I’ve been working on and off on this book for months. Maybe it’s been a year or more, I’ve lost track. In any case, I have the bulk of it done but can’t help but add and subtract pictures. My husband, desperately trying to learn In-design, cringes every time I want to make a change. I’m so sorry, really I am.
The book is an easy reader, for ages 7 to 9. Most of the time publishers don’t want illustrations for that age or if they do, drawings are simple. Since I haven’t found an agent or publisher, I’m doing this on my own and not paying attention to publishing guidelines (standard me behavior).
Here is the problem. I started with a picture like the one below. At first making a simple magnifying glass, then deciding I could make it a little more interesting. And so it goes…one picture after the other.
What that means is that, if nothing else I’m enjoying the process.
I’ve been challenged (all my life). This time by a photo opportunity. It’s five days with one black and white photo a day. Day 1 and I had several choices I wanted to post but this one struck me. Shooting both inside and out (freezing out there) this is the one that felt like it created questions or had a story to go along with it.
Max was the consummate rust collector. For as long as I can remember my Uncle collected rusted objects from his island in Maine and brought some of them to his stone courtyard in NYC. I’ve gotten the bug too, always looking down on city streets or in junk piles hoping to find the coolest rusted shape buried and thought of as trash. Thus the reason for some of my embroideries embellished with rusted bottle caps and other chunks of oxidized metal. Here is only one out of hundreds of pieces in the courtyard. Not only is the piece itself engaging but the rust running down the white makes for a complete story of texture, color and shape. I’ll post more one at a time….:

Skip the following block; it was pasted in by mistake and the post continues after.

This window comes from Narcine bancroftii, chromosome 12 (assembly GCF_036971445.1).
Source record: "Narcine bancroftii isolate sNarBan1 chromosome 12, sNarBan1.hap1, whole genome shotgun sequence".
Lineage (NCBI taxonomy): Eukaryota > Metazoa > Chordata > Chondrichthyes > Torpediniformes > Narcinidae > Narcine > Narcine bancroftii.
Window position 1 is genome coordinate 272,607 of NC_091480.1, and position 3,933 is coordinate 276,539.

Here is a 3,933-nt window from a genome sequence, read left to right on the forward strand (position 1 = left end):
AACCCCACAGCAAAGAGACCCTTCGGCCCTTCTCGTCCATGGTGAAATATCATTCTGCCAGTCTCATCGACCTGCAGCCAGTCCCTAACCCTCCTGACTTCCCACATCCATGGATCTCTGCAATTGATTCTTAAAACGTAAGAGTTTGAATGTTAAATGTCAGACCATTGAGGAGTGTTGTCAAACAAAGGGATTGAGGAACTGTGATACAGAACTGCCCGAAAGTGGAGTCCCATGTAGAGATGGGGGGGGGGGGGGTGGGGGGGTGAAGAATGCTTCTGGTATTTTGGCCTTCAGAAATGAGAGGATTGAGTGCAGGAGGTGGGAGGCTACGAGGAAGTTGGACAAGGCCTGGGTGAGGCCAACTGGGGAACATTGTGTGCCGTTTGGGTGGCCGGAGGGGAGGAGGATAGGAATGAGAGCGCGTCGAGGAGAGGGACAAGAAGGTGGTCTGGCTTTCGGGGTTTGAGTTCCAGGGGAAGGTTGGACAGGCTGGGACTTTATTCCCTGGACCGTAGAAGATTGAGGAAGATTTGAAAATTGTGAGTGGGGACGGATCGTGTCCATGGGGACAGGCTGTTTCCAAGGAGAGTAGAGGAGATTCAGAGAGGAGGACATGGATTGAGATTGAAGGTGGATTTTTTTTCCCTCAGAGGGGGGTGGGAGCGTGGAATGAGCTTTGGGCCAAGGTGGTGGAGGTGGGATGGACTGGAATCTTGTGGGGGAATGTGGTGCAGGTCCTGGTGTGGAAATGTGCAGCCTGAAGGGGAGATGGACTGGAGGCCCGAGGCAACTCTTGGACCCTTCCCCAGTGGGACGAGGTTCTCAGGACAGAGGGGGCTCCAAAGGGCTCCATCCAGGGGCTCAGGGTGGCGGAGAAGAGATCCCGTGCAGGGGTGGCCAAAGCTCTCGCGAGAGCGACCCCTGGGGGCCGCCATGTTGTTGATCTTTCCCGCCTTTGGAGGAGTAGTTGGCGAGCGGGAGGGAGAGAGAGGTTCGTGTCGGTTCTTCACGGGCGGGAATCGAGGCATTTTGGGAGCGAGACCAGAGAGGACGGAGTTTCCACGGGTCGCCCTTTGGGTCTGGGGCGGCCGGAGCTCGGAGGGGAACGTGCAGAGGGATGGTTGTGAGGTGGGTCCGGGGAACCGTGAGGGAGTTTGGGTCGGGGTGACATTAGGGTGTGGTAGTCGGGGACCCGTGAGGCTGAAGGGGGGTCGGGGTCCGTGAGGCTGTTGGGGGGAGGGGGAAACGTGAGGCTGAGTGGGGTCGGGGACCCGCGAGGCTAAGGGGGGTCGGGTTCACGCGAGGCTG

1 Cup of Mung Beans (Dahl or split peas will work too)
1 Large sweet potato
1 large zucchini
1 Package of chicken sausage with herbs or with sun dried tomato
¼ Cabbage shredded, I had Bok Choy on hand that had to be used up and worked too
Olive oil to cover the bottom of a heavy, large, stock pot
2 Tablespoons of Better Than Bouillon chicken base
2 Pints of water
Salt if needed
Ground Pepper before serving
a drop of Sherry or a dollop of sour cream a the end.
Cut leeks in half and wash under running water to get all the sand out. Trim bottom and cut thin moon shapes out of the whole thing including the green. Put in stock pot with olive oil add chopped onion and sauté until the onion caramelizes.
Add the four sausages also cut in half length wise and then into little moons. Sauté with the onions and leeks.
Add the chicken base and water
Peel and cut up the sweet potato and add that to stock pot along with the mung beans and cabbage.
cook until mung beans are soft and mushy. You can add water to this as needed to make it soupy or leave it thick and stew like.
At the edge of the ocean was life. Ya know, like everyday life, people and animals. It is where we live, what we see when we wake up in the morning, that kind of life. But we all, all of humanity lived right where the waves broke, right at the shore. Millions of people doing their thing, washing dishes, doing the laundry, writing checks and doing other business things that people do all the time. The waves would come and crash over us, our papers would float nearby, our dishes hovered just below the surface and we’d all brace ourselves for the under current. It keeps us from the shore, no one ever goes on dry land. The waves crash at us making us tumble onto stinging sand and scratchy pieces of coral and shell getting us close but never close enough to grab onto anything. Even if we got to the beach, I’m not sure we would know what to do with it. Stand up, Sit down? There was no information about it and we never saw onto the coast much beyond the highest tide. In any case, getting ashore didn’t seem to be anyone’s goal. Continue reading →